We often see him from our balcony at Harbour View, as he poles his 16 foot Dolphin boat through the shallows of the southern side of Moriah Cay. Both he and his anxious bonefish client scouring the calm waters with their polaroid sunglasses, searching for that elusive bonefish.
We watch closely as Drexel points some 30 yards away, the fisherman nods and starts the rhythmic motion with his fly rod, back and forth, back and forth, each time feeding more line in an arc, then he casts.
Silence reigns as the line descends into the water. Then suddenly there is a major disturbance as the fish bites, realizes he has a problem and shoots off at maximum speed. The sound you hear is the reel as it feeds out the line, the fisherman tightens the clutch on the reel just slightly, and the battle begins.
For the next 45 minutes the guide advises the client as the fish continually changes directions, hoping to get into the mangroves, to double back and get some slack, then another run. All the time the guest is working to keep tension on the line, to keep his catch away from the rocks.
Eventually the fish tires and is drawn to the boat where Drexel uses his net to bring the beautiful victim aboard. A quick high five, a photo shoot, remove the lure and gently lower the fish back into its habitat.
Well that’s the result today but how did this guide know where to take his guest? How did the guide know when to take his guest to that location and how did he see that fish when most of us miss them?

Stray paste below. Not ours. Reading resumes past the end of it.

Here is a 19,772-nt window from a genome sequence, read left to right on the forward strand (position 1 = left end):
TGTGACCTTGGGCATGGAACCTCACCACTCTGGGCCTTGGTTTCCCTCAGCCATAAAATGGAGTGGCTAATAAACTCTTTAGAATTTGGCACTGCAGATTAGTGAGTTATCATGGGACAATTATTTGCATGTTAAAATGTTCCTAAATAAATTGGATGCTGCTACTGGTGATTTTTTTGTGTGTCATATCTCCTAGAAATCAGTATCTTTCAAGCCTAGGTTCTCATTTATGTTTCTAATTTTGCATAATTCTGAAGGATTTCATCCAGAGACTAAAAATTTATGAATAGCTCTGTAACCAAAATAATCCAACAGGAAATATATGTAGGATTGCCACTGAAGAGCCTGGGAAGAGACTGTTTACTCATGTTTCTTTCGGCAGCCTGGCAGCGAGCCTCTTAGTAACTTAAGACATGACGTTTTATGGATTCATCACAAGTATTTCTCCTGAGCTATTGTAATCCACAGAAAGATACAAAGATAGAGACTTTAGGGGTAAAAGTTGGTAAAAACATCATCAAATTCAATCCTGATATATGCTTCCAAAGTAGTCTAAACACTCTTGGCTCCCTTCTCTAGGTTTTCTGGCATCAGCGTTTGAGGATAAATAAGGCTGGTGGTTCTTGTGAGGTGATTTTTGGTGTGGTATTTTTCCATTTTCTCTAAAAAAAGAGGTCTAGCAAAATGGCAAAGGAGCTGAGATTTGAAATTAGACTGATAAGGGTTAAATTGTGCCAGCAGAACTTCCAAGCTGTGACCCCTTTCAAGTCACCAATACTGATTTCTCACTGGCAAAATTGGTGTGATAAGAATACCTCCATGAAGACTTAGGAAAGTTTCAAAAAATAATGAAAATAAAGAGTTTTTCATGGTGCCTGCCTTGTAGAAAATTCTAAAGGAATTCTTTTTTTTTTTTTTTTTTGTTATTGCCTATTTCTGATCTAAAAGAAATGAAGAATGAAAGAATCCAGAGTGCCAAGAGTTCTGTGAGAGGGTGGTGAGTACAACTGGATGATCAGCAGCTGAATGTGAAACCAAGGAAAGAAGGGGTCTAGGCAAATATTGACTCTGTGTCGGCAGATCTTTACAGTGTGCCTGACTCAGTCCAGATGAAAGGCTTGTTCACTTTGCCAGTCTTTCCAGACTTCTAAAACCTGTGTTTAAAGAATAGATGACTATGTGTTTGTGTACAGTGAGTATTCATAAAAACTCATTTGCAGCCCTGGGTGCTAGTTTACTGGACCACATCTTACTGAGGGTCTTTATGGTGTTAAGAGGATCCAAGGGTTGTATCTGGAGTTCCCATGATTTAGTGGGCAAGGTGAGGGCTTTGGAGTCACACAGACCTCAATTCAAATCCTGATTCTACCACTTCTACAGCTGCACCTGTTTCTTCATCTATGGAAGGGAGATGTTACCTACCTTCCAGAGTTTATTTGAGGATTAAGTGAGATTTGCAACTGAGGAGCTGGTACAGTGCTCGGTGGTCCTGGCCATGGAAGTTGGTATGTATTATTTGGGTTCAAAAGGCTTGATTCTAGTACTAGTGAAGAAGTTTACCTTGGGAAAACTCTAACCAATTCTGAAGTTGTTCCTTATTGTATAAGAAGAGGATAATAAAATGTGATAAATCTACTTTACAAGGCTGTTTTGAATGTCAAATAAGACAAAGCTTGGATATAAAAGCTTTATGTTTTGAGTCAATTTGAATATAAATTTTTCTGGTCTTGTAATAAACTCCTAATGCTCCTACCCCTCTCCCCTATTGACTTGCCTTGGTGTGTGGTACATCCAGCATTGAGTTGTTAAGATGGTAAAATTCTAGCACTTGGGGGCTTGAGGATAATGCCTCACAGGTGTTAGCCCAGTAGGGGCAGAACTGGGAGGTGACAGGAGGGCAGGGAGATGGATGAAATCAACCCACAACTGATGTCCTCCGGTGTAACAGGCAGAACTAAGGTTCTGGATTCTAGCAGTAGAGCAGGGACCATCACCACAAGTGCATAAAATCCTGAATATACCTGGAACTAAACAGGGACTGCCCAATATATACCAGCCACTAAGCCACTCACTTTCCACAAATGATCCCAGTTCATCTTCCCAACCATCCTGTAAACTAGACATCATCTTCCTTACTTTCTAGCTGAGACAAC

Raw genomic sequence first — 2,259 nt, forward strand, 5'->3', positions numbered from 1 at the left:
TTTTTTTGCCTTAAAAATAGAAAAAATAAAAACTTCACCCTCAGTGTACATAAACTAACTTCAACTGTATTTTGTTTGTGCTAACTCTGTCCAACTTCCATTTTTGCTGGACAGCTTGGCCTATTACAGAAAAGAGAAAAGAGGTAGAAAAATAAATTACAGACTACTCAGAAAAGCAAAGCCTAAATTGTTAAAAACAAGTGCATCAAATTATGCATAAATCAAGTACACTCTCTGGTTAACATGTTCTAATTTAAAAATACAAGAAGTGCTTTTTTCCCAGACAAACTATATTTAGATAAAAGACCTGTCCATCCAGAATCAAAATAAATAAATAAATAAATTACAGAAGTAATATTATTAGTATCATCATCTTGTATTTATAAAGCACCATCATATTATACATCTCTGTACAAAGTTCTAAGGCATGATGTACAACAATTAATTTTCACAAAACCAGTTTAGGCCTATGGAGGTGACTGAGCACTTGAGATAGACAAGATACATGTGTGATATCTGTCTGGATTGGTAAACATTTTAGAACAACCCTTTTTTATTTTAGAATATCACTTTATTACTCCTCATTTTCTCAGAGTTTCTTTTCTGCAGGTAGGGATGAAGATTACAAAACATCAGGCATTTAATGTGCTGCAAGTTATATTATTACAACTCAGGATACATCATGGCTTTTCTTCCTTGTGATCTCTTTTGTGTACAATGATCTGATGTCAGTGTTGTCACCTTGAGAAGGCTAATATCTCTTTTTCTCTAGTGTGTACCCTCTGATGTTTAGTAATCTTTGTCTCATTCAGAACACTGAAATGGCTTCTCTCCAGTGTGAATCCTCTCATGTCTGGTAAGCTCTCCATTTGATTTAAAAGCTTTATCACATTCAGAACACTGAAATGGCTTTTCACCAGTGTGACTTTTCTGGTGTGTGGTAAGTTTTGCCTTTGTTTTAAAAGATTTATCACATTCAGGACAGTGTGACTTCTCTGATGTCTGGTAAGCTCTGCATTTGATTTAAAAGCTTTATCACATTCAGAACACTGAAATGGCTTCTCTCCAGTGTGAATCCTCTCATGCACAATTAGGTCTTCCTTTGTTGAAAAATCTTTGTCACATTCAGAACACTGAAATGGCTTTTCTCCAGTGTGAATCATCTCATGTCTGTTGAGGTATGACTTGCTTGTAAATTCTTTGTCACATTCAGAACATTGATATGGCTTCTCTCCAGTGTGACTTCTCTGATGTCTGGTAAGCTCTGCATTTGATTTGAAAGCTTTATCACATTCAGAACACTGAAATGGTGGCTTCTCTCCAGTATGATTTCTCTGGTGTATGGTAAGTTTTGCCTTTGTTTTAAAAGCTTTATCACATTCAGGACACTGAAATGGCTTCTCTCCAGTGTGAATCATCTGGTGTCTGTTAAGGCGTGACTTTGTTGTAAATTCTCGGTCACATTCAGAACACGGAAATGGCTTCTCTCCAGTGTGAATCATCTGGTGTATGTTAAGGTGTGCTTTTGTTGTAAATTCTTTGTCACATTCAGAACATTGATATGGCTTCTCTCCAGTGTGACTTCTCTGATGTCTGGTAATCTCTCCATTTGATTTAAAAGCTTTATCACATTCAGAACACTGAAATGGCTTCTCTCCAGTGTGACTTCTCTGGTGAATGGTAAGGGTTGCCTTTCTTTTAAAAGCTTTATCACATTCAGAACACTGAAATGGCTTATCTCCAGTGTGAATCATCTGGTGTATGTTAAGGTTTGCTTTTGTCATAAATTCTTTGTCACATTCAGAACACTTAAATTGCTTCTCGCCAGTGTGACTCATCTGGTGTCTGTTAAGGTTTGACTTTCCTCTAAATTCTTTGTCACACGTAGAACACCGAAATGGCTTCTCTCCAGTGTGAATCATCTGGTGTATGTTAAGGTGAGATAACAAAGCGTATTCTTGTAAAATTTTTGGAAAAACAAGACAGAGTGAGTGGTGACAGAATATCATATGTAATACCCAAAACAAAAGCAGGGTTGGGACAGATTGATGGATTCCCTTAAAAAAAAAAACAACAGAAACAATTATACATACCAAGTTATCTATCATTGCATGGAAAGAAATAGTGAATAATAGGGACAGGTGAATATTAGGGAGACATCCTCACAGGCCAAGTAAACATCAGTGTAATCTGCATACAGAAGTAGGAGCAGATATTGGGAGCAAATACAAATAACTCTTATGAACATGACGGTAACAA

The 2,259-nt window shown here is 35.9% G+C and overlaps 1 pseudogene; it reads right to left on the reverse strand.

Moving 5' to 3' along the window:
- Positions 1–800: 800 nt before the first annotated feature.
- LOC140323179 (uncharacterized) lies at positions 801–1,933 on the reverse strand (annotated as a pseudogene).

Well twenty plus years ago Drexel Rolle, born and bred in Exuma, had just left school and had his first job working at the Peace and Plenty Bonefish Lodge. The lodge, now a private home, was the hotel on the Northern shore of Exuma across from Moriah Harbour Cay. If fly fishing was your thing, then this was one of the best World class locations. Aficionados from around the world made their way to Exuma and the bonefish lodge.
The enthusiasm of the fishermen and the enthusiasm of the guides quickly set Drexel on a course that was to serve him for the rest of his days. The stories he heard and the excitement they expressed made him decide that he was going to be a renown bonefish guide.
So years of training, how to cast, where the bonefish will be at different states of the tide, how and where they will be at different stages of their lives, what lures get the best results. Safety training, CPR, boat safety, captains license. All the things he needed to master before he could have certification and therefore promote confidence in his clients
Move forward to the present day and Drexel Rolle is one of the leading experts and guides in the bonefish industry in Exuma. Nowadays everybody need a license to fish and bone fishing is a catch and release sport. You can fish for bonefish without a guide, (you still need to get a license ) but you stand a good chance of a long tiring day with little results.
The guides know where, they know when, and they know how. That's why you pay them the big bucks !
Bonefish can live for 15 years and as juveniles they tend to stay in shoals, mainly on the flats on the southside of Exuma where they vary between pound and a half up to seven pounds.
As they mature they become more solitary and the larger specimens can be found off Crab Cay, or between Hartswell and Moriah Harbour Cay where they can weigh up to 16 pounds and will give you an arm wrenching two hour battle.
If you want to try this exciting sport give Drexel Rolle a call at 1 242 345 5025 or on his mobile at 357 0243, or better still e mail him.
Drexel is also available for a fishing trip for a day, so go search for that Wahoo or Mahi Mahi. Let an expert help you provide the meal of a lifetime.